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Real estate prices expected to rise worldwide

Economists expect real estate prices to rise sharply worldwide - by an average of nine percent per year over the next ten years. The reasons for this include higher standards of living and population growth.

Monday, 31 July 2023 - Press

Economists expect real estate prices to rise sharply over the next ten years. According to a joint survey by the Munich Ifo Institute and the Institute for Swiss Economic Politics, they are likely to grow by an annual average of nine percent globally. The research institutions interviewed 1,405 experts from 133 countries.
Growth of 7.2 percent is expected in Germany, 6.9 percent in Austria and 4.8 percent in Switzerland. "The increase in real estate prices is being driven more by demand than by supply factors," said Ifo researcher Timo Wochner.

Reasons for price increases

Rising standards of living, higher incomes, the desire for more living space and population growth are driving demand in the real estate market worldwide, as stated by 37 percent of the experts surveyed. In addition, the increasing tendency to work from home plays a role.
"Supply factors such as limited production capacities, higher prices for building materials and a lack of building land are responsible for rising real estate prices for 27 percent of the experts," said Wochner. Twelve percent of those surveyed see the monetary policy of the central banks, inflation, and government policy as drivers of the expected price increases.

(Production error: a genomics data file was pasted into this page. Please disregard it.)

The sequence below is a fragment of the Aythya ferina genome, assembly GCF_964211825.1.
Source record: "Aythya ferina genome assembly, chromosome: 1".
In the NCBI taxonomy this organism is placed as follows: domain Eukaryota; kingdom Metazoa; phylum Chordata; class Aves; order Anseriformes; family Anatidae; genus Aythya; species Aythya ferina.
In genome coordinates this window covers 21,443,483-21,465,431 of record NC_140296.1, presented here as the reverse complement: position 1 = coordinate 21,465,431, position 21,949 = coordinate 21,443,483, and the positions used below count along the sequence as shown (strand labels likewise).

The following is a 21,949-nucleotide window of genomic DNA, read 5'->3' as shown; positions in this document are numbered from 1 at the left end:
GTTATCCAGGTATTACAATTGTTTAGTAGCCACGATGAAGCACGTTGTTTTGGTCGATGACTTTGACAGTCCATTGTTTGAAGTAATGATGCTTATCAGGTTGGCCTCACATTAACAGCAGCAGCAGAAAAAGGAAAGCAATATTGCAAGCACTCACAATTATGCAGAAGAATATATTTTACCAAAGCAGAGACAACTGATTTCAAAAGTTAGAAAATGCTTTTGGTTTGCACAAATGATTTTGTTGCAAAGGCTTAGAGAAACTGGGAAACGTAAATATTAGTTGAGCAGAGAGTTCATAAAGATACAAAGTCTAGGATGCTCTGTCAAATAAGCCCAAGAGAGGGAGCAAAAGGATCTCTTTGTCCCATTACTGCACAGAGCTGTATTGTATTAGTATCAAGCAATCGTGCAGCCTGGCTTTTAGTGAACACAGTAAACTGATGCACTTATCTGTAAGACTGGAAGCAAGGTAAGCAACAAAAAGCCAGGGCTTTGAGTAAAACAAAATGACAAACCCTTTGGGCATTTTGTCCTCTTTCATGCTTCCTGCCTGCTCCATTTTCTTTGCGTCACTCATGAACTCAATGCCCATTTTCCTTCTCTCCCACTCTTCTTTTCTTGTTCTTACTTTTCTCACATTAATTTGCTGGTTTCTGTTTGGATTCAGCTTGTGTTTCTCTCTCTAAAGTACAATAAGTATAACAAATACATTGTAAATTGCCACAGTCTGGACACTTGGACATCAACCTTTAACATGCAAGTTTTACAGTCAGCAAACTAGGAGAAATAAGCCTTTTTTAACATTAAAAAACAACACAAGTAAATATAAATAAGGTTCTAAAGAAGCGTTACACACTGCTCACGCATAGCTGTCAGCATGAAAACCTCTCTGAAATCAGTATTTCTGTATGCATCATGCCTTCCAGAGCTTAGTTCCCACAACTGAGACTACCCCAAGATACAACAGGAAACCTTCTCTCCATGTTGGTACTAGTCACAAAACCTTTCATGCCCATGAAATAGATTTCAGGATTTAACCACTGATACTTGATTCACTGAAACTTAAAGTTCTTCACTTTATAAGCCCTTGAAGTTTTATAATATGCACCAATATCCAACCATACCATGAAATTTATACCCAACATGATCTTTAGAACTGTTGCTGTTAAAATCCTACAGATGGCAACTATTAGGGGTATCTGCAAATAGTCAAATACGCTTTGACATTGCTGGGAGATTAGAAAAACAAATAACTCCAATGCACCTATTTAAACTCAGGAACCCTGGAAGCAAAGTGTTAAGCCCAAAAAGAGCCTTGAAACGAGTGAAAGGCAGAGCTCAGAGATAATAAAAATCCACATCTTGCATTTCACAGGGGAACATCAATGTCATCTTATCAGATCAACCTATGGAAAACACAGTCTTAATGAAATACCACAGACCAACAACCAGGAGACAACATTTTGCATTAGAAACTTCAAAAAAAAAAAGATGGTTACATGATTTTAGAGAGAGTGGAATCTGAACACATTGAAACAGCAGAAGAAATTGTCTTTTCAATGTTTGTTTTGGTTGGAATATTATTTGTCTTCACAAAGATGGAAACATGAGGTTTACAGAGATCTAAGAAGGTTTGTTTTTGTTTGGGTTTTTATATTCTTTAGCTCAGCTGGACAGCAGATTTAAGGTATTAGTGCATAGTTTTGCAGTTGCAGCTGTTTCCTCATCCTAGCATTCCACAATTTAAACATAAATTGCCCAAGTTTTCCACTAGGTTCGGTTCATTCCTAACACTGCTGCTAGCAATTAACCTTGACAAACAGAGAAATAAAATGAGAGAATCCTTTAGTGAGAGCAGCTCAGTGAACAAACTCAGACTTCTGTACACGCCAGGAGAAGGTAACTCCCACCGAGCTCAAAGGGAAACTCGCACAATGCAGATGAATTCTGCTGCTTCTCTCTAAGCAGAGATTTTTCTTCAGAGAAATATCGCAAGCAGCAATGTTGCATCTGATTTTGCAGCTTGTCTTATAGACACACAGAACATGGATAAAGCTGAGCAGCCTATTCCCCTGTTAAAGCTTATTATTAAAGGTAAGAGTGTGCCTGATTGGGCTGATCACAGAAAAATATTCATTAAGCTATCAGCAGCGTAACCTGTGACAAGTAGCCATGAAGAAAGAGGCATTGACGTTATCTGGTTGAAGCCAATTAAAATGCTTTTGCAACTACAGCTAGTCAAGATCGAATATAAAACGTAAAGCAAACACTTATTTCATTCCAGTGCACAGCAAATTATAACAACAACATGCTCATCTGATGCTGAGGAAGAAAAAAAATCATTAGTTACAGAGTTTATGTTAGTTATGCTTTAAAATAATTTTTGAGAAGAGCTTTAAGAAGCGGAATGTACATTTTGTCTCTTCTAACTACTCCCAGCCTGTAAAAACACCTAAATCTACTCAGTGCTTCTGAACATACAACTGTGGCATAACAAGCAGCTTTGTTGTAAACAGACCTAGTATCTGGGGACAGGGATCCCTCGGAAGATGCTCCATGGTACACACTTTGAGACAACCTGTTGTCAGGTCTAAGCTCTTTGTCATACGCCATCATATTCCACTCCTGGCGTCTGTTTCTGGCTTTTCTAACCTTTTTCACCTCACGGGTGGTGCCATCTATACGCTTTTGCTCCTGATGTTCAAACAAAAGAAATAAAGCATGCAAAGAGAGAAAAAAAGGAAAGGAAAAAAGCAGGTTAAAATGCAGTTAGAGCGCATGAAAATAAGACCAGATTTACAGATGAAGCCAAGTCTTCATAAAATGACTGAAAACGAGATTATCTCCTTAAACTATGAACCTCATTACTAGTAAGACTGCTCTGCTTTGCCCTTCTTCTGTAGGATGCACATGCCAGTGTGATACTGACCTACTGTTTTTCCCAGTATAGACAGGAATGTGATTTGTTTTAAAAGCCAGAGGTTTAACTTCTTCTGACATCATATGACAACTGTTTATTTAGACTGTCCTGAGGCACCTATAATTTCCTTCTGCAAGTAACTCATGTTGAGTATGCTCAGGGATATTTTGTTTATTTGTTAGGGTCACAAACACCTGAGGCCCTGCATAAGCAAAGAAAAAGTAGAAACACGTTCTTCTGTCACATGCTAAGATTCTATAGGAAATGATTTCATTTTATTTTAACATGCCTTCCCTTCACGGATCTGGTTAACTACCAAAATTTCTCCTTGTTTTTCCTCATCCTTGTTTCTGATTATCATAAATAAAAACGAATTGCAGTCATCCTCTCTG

Regional differences

While price increases in Western Europe and North America are expected to remain below the global average at 6.4 percent and 7.7 percent, respectively, significantly higher growth rates of 18.4 percent and 14.9 percent are expected in Southern and Eastern Europe. Real estate prices could rise particularly sharply in South and West Asia (25.1 percent and 22.4 percent respectively) and in Central America (24.4 percent).
Nominal values, i.e., values not adjusted for inflation, were given. "The real growth rates will be lower," said Ifo researcher Philipp Heil. In Germany, house prices have already risen by more than 81 percent over the past ten years. "This trend will probably continue," said Heil. In Austria it was even 95 percent, in Switzerland 44 percent.



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